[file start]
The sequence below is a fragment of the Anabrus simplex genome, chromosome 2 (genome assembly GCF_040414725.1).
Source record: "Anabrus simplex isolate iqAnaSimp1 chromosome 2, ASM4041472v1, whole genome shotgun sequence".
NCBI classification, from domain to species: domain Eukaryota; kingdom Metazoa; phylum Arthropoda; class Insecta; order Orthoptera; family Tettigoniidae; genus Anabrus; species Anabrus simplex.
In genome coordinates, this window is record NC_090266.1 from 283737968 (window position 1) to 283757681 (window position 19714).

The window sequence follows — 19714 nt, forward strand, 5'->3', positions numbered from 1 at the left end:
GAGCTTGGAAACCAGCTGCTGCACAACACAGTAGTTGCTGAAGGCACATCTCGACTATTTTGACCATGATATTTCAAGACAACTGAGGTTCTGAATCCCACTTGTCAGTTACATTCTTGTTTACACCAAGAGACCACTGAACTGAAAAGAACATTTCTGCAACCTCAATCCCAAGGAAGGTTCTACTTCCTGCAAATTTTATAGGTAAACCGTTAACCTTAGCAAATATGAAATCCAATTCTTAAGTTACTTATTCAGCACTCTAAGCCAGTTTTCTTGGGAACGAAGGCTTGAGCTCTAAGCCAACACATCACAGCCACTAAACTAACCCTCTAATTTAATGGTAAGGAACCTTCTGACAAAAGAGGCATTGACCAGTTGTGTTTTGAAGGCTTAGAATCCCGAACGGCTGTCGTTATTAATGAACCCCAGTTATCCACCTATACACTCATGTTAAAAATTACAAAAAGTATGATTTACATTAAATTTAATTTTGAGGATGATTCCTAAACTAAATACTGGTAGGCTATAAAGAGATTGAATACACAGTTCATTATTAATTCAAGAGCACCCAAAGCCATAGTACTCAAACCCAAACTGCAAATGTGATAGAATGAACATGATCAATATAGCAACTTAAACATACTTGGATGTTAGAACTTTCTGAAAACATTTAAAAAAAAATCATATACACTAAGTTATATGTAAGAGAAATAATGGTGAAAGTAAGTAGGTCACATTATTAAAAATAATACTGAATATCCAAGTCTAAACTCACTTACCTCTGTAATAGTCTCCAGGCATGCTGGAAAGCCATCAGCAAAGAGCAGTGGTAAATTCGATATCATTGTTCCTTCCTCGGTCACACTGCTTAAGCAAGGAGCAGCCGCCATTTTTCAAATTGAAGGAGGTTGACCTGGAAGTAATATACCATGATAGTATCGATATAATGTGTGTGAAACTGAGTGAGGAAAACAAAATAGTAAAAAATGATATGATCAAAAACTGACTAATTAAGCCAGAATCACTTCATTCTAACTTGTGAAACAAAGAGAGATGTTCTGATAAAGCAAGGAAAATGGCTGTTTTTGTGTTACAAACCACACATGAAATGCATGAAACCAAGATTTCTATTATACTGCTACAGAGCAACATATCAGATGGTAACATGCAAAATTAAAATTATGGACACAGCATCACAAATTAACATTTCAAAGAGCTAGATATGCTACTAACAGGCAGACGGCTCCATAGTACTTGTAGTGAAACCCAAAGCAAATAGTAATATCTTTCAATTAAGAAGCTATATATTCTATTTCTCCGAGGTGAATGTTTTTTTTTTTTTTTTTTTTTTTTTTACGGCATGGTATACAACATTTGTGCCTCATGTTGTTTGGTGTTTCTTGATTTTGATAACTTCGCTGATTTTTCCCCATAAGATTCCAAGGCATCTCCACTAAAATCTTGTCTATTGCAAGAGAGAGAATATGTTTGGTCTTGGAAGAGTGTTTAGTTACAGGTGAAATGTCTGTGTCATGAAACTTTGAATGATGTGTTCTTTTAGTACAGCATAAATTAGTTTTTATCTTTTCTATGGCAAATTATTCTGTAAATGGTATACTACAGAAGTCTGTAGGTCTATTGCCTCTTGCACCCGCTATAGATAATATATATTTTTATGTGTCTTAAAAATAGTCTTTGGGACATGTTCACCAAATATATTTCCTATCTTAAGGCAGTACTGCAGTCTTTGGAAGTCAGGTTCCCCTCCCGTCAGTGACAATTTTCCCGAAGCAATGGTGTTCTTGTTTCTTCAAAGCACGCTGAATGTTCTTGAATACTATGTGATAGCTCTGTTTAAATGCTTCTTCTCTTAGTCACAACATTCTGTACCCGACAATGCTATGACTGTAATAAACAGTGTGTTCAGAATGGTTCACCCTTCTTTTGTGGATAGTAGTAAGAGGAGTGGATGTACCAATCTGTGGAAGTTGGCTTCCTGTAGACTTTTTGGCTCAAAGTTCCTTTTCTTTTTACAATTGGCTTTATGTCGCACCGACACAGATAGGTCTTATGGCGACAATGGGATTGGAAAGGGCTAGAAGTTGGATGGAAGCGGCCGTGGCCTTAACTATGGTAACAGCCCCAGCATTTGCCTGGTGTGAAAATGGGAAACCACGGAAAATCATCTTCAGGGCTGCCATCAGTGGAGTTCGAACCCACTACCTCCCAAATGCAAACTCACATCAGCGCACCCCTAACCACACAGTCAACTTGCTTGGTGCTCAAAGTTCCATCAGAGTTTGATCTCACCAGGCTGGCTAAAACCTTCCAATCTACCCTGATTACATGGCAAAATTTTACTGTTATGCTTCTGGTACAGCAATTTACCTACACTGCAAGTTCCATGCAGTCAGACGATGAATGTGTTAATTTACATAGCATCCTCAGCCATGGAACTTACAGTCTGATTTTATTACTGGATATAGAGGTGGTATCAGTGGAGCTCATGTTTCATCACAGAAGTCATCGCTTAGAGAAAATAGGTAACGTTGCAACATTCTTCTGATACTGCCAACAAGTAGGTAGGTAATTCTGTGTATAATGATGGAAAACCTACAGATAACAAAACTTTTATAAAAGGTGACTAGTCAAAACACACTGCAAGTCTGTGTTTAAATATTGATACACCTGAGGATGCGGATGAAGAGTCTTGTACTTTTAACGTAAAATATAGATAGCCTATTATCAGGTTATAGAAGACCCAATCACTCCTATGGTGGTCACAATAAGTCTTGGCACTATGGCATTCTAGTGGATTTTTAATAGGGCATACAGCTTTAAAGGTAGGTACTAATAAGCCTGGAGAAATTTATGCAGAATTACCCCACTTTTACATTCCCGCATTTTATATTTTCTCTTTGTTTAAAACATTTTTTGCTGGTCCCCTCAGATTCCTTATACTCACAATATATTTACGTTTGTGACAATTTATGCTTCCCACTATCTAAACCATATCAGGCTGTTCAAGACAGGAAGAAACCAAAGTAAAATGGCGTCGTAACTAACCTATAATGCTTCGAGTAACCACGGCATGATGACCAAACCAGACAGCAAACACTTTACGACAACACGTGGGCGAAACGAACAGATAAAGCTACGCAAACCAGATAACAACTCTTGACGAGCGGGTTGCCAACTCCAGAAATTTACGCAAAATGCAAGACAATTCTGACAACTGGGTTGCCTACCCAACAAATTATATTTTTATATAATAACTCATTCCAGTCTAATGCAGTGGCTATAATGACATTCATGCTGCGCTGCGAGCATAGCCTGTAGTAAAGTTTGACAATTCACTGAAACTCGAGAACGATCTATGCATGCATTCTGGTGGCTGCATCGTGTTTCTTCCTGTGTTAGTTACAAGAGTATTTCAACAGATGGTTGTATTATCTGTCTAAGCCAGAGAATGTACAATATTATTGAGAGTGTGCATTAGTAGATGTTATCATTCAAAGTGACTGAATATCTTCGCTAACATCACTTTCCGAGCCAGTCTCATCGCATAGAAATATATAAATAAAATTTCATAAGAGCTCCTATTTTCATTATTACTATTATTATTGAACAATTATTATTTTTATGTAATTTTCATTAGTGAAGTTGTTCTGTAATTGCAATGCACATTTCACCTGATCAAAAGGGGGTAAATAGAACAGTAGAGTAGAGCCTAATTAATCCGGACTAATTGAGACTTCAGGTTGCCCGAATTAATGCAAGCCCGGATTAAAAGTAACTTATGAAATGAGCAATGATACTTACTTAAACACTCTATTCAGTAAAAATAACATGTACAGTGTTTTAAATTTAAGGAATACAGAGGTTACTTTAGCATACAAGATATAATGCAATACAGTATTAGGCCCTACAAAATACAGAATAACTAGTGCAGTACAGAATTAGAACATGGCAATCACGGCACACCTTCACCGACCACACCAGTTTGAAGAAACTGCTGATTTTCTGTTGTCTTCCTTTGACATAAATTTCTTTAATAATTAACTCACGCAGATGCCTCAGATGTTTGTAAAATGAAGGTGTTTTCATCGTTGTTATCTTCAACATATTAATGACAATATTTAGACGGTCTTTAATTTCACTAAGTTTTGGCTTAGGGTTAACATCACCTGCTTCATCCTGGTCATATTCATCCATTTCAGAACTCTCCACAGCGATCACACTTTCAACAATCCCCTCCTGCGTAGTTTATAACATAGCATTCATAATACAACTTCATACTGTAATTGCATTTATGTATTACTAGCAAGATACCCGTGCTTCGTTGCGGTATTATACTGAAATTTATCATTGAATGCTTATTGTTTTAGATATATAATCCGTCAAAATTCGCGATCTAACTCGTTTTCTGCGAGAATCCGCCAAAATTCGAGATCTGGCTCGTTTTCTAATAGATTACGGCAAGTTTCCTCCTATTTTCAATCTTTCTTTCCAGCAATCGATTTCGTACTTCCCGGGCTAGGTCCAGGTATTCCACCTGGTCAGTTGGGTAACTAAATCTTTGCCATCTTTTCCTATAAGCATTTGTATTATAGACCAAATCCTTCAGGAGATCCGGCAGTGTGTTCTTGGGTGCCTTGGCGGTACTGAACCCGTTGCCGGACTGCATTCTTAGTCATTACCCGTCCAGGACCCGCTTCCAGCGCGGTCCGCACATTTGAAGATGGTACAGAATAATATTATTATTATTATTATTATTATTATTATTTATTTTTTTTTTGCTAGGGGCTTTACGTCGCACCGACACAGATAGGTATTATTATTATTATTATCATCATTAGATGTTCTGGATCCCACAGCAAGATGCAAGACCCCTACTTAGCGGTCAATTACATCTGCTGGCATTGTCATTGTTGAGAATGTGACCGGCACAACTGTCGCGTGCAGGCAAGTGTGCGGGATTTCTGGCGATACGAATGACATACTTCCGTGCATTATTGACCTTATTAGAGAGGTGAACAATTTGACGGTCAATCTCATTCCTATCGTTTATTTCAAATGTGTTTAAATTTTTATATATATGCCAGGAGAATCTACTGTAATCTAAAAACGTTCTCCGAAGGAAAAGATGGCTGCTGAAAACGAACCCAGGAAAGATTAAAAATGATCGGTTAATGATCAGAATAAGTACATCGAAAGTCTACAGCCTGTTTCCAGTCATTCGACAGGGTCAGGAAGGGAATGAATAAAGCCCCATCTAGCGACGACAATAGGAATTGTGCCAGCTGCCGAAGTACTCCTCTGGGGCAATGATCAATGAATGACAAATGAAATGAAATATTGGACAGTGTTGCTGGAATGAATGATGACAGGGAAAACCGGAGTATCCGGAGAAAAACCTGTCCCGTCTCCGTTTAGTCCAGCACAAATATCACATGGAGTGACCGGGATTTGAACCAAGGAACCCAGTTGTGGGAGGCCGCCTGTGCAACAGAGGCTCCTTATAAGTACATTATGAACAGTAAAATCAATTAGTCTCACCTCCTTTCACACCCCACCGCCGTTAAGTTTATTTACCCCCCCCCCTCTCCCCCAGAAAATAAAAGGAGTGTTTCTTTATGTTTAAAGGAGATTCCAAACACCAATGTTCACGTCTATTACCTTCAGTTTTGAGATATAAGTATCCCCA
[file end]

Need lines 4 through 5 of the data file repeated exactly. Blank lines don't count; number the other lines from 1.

In genome coordinates, this window is record NC_090266.1 from 283737968 (window position 1) to 283757681 (window position 19714).

The window sequence follows — 19714 nt, forward strand, 5'->3', positions numbered from 1 at the left end: